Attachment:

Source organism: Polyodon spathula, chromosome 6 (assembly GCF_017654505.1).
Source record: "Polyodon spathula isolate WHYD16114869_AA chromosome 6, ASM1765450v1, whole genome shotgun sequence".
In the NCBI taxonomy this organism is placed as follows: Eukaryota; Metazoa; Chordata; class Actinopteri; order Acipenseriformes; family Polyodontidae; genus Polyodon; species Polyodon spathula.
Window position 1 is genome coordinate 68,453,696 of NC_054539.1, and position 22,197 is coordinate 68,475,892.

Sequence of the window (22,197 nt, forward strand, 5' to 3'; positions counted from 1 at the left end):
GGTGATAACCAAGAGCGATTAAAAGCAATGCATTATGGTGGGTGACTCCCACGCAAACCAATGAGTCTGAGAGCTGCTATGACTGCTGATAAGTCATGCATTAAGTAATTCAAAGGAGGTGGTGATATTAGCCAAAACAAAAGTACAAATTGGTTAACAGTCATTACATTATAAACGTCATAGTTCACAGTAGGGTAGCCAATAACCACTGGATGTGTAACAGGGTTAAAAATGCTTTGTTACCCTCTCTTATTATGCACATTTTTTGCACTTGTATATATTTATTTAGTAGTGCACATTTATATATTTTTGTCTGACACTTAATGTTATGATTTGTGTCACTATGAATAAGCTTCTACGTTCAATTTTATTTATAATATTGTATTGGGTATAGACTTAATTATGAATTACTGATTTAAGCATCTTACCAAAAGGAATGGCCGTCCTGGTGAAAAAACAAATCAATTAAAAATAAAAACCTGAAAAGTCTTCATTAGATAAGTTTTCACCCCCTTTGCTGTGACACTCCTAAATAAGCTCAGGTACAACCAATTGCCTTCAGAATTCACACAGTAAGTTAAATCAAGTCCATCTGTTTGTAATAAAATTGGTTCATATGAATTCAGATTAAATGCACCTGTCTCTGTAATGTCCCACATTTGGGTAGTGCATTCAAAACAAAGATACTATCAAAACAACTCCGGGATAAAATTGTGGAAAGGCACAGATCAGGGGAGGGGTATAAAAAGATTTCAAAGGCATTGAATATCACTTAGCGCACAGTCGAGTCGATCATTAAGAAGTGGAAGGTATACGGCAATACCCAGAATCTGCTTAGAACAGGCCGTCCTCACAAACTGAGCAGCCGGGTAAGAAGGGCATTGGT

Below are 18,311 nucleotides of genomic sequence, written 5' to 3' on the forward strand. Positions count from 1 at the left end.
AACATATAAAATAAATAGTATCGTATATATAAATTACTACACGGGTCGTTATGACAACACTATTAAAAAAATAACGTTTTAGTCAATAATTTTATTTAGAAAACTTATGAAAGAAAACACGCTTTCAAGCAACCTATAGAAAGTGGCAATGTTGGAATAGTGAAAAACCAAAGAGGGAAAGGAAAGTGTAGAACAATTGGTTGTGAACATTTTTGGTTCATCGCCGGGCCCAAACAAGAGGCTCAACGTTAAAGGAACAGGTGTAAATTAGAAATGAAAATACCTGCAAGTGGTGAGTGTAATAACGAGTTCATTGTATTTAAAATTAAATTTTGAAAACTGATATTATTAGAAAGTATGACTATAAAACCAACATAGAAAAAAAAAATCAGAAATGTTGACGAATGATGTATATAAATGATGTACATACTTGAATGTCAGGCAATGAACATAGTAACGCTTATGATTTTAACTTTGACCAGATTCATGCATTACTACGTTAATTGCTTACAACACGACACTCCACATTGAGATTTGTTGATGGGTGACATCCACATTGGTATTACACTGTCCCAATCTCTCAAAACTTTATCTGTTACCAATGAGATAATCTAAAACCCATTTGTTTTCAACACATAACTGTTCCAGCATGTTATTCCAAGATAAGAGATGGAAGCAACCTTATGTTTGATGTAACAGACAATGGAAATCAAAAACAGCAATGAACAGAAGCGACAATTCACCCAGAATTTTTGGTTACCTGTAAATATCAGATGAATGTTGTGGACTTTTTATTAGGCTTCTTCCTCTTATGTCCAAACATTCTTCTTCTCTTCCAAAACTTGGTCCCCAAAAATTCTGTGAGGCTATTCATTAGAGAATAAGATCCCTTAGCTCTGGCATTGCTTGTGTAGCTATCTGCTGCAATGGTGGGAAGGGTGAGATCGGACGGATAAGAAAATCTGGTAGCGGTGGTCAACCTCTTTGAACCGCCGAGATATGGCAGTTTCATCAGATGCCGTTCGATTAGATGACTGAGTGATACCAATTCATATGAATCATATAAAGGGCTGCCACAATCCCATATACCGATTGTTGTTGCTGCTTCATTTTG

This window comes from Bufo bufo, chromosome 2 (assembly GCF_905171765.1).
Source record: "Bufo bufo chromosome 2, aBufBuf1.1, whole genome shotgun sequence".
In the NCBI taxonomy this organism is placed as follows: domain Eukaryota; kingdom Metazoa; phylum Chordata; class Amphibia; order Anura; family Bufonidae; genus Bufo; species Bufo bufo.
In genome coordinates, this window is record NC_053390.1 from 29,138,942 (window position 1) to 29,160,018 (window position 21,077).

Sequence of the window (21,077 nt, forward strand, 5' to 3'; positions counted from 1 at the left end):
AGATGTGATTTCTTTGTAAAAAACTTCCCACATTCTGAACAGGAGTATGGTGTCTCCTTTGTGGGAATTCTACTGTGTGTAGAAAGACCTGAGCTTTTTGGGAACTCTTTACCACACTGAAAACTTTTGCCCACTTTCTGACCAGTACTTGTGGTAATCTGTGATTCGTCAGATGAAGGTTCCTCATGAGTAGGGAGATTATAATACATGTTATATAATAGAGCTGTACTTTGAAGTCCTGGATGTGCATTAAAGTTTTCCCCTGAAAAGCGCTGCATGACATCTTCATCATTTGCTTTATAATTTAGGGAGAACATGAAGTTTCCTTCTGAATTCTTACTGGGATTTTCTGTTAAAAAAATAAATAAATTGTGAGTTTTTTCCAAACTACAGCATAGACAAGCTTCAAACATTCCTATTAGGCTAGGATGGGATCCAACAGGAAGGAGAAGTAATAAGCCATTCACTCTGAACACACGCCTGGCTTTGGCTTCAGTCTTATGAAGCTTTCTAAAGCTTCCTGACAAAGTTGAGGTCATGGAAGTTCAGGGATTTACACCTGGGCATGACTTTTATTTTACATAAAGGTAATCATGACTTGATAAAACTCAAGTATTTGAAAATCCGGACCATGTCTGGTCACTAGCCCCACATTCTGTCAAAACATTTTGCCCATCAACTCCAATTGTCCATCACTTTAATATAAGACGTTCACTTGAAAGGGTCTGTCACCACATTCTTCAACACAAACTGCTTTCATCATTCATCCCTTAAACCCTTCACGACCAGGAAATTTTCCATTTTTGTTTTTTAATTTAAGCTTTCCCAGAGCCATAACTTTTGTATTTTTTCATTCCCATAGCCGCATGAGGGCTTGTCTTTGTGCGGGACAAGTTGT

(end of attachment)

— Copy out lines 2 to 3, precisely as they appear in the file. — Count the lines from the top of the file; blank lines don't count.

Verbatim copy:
Source record: "Polyodon spathula isolate WHYD16114869_AA chromosome 6, ASM1765450v1, whole genome shotgun sequence".
In the NCBI taxonomy this organism is placed as follows: Eukaryota; Metazoa; Chordata; class Actinopteri; order Acipenseriformes; family Polyodontidae; genus Polyodon; species Polyodon spathula.